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Thursday, 3 August, 2000, 16:14 GMT 17:14 UK
Chief constable hears reform concerns
Nationalist/unionist battle continues over policing
Nationalist/unionist battle continues over policing
A delegation of nationalist politicians met the head of the Royal Ulster Constabulary on Thursday to discuss issues surrounding controversial police reform.

Members of the Social Democratic and Labour Party discussed the implementation of the Patten Report on the future of policing in Northern Ireland.

Nationalists and republicans are concerned that the Police (NI) Bill represents a "watered down" version of the report drawn up by a body headed by former Hong Kong governor Chris Patten.

Following the meeting SDLP policing spokesman Alex Attwood said the party were given a hearing but "had not got all the answers" that they wanted.

SDLP policing spokesman Alex Attwood
Alex Attwood: "We are still not reassured"
He said: "When we see a programme of change by the chief constable that implements Patten in the spirit and the letter, that is the only basis to be reassured.

"Certainly today we have more information and we are in a position to draw further conclusions. But we are not in a position to be reassured, or to move beyond our well stated position on Patten generally."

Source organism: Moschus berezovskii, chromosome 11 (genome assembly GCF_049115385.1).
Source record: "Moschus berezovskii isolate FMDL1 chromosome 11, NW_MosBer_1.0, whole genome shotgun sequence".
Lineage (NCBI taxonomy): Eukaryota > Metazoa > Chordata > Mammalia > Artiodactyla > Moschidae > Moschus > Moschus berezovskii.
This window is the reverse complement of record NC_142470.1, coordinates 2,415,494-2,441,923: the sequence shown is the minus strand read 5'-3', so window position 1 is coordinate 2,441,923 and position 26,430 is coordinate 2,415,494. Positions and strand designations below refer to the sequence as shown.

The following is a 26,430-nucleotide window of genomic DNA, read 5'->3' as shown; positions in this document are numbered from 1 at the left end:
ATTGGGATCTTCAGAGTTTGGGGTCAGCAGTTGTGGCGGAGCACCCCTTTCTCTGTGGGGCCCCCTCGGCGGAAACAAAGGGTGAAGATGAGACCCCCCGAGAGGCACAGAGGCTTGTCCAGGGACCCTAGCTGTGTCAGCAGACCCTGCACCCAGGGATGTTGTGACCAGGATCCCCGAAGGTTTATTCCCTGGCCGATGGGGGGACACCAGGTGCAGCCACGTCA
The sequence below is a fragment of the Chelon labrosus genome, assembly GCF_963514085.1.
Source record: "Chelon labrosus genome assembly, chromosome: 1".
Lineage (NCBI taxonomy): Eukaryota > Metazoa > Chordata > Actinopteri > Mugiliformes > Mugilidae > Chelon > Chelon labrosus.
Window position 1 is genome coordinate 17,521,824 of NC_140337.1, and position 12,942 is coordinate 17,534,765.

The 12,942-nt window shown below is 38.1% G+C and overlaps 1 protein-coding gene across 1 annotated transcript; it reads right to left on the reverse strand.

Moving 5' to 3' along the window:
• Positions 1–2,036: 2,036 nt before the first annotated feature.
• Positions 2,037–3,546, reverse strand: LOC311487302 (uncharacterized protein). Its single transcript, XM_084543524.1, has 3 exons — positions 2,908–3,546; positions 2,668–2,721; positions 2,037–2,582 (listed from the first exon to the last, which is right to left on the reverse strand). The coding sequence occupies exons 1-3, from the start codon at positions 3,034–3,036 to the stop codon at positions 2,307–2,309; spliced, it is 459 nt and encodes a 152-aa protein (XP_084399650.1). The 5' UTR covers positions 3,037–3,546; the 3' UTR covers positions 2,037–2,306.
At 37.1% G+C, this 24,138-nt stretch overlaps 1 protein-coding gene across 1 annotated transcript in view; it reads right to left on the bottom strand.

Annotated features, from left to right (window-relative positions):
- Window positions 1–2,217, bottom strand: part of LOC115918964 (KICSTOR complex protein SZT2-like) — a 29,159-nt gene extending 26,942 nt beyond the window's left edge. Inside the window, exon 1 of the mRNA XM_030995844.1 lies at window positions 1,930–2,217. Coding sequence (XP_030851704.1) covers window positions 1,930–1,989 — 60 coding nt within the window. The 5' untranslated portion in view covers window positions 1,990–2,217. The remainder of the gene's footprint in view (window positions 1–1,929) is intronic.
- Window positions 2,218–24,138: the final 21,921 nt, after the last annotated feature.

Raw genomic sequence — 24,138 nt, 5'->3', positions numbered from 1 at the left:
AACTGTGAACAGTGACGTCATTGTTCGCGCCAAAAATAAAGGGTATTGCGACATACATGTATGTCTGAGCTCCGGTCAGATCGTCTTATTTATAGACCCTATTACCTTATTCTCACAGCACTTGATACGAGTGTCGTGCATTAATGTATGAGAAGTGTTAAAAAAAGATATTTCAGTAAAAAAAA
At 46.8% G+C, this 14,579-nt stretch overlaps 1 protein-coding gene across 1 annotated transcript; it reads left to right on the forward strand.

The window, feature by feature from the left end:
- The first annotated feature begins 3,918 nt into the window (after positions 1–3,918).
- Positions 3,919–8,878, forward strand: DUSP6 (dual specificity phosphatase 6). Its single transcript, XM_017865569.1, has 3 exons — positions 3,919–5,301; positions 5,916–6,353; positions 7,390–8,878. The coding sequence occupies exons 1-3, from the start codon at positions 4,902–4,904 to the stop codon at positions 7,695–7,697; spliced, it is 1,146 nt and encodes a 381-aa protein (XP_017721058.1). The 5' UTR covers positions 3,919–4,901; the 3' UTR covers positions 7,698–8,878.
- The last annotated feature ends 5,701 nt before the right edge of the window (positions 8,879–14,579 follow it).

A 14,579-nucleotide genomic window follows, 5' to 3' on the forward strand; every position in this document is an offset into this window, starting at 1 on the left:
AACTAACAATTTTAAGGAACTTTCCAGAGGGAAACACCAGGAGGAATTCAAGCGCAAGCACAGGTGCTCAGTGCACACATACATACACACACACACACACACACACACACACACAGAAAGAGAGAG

'Fault lines'

SDLP assembly members Eamonn O'Neill, John Tierney and Patricia Lewsley also met Sir Ronnie.

Mr Attwood said his party are still concerned about "fault lines and opportunities" in a British Government plan to implement the report.

"There are some useful developments in the implementation plan but there are also more matters which are dubious and damaging," he said.

"The SDLP has advised the chief constable of the opportunities as well as the fault lines in the plan."


SDLP delegation is meeting Sir Ronnie Flanagan
Mr Tierney said the plan referred to Programme for Change which was designed by the chief constable and he called for this to be published immediately.

"This document has not been published. Its contents are unknown. There has been no consultation on its contents."

He said the document was understood to contain over 900 recommendations for policing change.

"It is impossible to know what is happening within the police without sight of this document and it is equally impossible to have confidence in the process of change without reviewing and revising the details of the document."

The UK government's proposals for reform of the police service are a key plank of the Good Friday Agreement.

But the issue of policing remains fraught as unionists remain strongly opposed to changing the name of the RUC and its insignia - both deemed necessary moves by nationalists and republicans, and recommended by Chris Patten's commission.

The policing Bill is due to return to the House of Commons in October.

A delegation from the Ulster Democratic Party also met Sir Ronnie to discuss the security situation and police reform.

They also raised the issue of the Northern Ireland Parades Commission's admission that accidentally passed information about loyalist bandsmen to a member of Sinn Fein.

Speaking after the meeting UDP leader Gary McMichael said that just because nationalists were not happy with the Bill, it did not mean unionists were happy with it.

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See also:

31 Jul 00 | UK Politics
Blair and Ahern 'take stock'
30 Jul 00 | Northern Ireland
Further calls to drop RUC
18 Jul 00 | Northern Ireland
Mandelson warns against RUC 'hype'
14 Jul 00 | Northern Ireland
Resignation threat row over Police Bill
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